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Stony Brook Establishes New Department of Biomedical Informatics

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Stony Brook Establishes New Department of Biomedical Informatics

STONY BROOK, N.Y., October 29, 2013 – Stony Brook University has established a new Department of Biomedical Informatics and appointed Joel Saltz, MD, PhD, formerly Chair of Biomedical Informatics at Emory University, to lead the new department as its inaugural Cherith Chair of Biomedical Informatics, announced President Samuel L. Stanley Jr., MD. As the Cherith Chair, Dr. Saltz will have dual appointments in the School of Medicine and in the College of Engineering and Applied Sciences (CEAS) under the respective leadership of Kenneth Kaushansky, MD, MACP, Senior Vice President, Health Sciences and Dean, School of Medicine, and Dr. Yacov Shamash, Dean of CEAS. The new department was created to integrate University-wide research across disciplines to advance biomedical research and health care delivery.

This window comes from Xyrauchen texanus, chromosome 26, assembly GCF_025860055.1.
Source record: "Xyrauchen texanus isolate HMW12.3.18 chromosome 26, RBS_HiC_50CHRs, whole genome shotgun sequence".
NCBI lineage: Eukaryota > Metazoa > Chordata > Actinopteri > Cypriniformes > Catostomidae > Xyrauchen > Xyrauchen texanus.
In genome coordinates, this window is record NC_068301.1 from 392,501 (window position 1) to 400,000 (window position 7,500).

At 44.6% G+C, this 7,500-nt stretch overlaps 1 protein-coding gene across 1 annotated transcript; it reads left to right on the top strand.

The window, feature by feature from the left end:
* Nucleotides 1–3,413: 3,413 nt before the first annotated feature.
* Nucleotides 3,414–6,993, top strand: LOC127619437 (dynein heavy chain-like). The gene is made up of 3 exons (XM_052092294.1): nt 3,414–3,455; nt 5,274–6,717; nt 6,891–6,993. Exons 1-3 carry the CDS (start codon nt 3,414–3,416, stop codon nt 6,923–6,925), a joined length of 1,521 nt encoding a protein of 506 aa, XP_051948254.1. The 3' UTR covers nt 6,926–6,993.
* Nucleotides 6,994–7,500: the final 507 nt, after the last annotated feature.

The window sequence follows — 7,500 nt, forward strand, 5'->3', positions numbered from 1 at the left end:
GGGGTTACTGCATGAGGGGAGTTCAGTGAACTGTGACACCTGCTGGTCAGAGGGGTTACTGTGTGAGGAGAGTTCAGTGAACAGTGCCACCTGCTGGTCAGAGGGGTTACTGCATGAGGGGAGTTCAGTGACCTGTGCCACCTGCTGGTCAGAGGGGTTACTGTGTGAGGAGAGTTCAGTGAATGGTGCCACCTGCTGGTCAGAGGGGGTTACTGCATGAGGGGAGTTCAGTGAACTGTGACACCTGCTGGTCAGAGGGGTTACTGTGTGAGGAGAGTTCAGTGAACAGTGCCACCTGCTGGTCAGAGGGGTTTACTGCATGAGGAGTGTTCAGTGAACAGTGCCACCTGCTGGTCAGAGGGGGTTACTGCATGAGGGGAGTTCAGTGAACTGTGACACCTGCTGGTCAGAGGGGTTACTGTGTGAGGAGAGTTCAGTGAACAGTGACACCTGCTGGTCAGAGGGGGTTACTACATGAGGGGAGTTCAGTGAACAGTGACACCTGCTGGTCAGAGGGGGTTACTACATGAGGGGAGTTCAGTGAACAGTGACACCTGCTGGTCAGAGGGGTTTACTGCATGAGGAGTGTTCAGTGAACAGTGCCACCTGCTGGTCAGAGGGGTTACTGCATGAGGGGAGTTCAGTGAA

Joel Saltz, MD, PhD,  Cherith Chair of Biomedical Informatics

Biomedical Informatics is an emerging field of 21st Century Medicine that uses computer technology to collect and analyze biological data. It encompasses the disciplines of bioinformatics – the use of computational methods to extract meaning from genomic, proteomic, epigenetic and glycomic data sets – and “clinical informatics” – leveraging electronic health systems through data analytics, decision support and human factors design to assure patients received the best possible evidence-based preventive and responsive medical care.   Biomedical Informatics also includes “imaging informatics” – quantitative analysis of clinical and biomedical imagery to better understand disease mechanisms, diagnose disease,  target therapy and predict treatment response.

“Under the leadership of Dr. Saltz, Biomedical Informatics at Stony Brook will help drive scholarship and enable both clinical and research faculty to take advantage of the extraordinary analytical power of this emerging field,” said President Stanley. “More broadly, this is a wonderful example of how the Simons Gift and Simons Foundation matching grant, coupled with SUNY 2020, have made Stony Brook a destination for some of the top scientists in the world.”